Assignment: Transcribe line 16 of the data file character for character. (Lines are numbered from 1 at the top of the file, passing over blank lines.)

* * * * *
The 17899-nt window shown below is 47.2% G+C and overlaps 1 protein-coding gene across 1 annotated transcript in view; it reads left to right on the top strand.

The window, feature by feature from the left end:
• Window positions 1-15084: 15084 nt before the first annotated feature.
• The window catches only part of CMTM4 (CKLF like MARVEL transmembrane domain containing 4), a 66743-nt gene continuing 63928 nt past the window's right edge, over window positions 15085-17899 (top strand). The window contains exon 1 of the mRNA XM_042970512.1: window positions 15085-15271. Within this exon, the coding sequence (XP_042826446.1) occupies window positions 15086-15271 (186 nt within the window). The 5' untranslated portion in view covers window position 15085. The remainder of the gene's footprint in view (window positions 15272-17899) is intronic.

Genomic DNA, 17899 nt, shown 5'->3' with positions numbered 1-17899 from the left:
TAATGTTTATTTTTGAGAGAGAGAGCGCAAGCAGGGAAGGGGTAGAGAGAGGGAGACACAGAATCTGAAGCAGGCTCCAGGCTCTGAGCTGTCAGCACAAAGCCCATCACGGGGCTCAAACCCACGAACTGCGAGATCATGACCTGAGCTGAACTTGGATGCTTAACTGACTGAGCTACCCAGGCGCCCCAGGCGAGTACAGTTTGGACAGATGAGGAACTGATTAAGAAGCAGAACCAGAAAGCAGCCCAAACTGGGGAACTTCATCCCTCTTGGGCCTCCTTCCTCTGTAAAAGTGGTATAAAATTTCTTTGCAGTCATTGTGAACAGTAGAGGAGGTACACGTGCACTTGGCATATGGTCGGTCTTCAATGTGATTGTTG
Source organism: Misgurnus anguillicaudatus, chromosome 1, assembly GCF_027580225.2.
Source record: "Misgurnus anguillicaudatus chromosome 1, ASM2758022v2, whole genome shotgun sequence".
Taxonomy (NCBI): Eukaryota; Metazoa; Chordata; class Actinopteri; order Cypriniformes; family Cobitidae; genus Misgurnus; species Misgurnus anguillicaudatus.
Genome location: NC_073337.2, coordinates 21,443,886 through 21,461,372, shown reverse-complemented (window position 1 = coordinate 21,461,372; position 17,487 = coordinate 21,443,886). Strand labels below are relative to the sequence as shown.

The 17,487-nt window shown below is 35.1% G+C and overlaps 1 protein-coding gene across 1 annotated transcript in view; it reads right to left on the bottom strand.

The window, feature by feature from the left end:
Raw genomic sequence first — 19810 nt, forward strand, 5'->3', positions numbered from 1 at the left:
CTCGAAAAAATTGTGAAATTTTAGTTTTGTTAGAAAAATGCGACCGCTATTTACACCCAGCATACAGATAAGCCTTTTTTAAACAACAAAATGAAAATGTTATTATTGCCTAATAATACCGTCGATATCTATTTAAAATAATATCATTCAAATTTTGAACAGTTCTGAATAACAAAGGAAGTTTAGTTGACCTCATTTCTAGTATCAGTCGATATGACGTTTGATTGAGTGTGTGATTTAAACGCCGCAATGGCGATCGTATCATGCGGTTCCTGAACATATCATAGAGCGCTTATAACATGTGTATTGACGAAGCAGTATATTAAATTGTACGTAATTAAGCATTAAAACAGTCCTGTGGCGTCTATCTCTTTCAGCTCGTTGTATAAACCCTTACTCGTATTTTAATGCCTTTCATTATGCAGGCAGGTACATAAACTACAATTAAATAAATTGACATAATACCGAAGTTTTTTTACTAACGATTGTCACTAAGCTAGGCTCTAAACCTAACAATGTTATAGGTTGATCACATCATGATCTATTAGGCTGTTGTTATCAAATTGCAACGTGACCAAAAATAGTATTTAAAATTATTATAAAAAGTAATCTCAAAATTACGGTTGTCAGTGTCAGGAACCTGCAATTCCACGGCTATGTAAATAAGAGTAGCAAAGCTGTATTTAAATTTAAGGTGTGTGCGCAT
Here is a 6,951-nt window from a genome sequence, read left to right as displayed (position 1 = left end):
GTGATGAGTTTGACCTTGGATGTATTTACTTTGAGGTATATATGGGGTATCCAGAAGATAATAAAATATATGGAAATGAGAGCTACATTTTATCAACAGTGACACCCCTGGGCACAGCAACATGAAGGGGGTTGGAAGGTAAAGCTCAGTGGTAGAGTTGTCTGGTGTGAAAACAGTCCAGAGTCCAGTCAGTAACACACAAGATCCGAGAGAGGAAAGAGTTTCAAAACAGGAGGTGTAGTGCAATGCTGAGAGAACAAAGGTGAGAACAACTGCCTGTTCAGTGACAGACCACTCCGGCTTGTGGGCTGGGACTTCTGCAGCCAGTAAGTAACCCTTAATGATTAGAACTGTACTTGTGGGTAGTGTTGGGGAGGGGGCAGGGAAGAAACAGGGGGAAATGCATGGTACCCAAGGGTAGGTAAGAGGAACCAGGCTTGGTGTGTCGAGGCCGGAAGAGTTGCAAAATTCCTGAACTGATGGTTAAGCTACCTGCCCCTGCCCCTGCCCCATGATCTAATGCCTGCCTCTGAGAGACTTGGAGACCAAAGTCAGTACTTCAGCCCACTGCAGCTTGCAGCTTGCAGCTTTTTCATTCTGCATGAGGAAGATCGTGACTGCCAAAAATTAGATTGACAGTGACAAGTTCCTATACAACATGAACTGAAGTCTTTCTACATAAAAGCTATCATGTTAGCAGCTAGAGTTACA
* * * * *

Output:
GTGATGAGTTTGACCTTGGATGTATTTACTTTGAGGTATATATGGGGTATCCAGAAGATAATAAAATATATGGAAATGAGAGCTACATTTTATCAACAGTGACACCCCTGGGCACAGCAACATGAAGGGGGTTGGAAGGTAAAGCTCAGTGGTAGAGTTGTCTGGTGTGAAAACAGTCCAGAGTCCAGTCAGTAACACACAAGATCCGAGAGAGGAAAGAGTTTCAAAACAGGAGGTGTAGTGCAATGCTGAGAGAACAAAGGTGAGAACAACTGCCTGTTCAGTGACAGACCACTCCGGCTTGTGGGCTGGGACTTCTGCAGCCAGTAAGTAACCCTTAATGATTAGAACTGTACTTGTGGGTAGTGTTGGGGAGGGGGCAGGGAAGAAACAGGGGGAAATGCATGGTACCCAAGGGTAGGTAAGAGGAACCAGGCTTGGTGTGTCGAGGCCGGAAGAGTTGCAAAATTCCTGAACTGATGGTTAAGCTACCTGCCCCTGCCCCTGCCCCATGATCTAATGCCTGCCTCTGAGAGACTTGGAGACCAAAGTCAGTACTTCAGCCCACTGCAGCTTGCAGCTTGCAGCTTTTTCATTCTGCATGAGGAAGATCGTGACTGCCAAAAATTAGATTGACAGTGACAAGTTCCTATACAACATGAACTGAAGTCTTTCTACATAAAAGCTATCATGTTAGCAGCTAGAGTTACA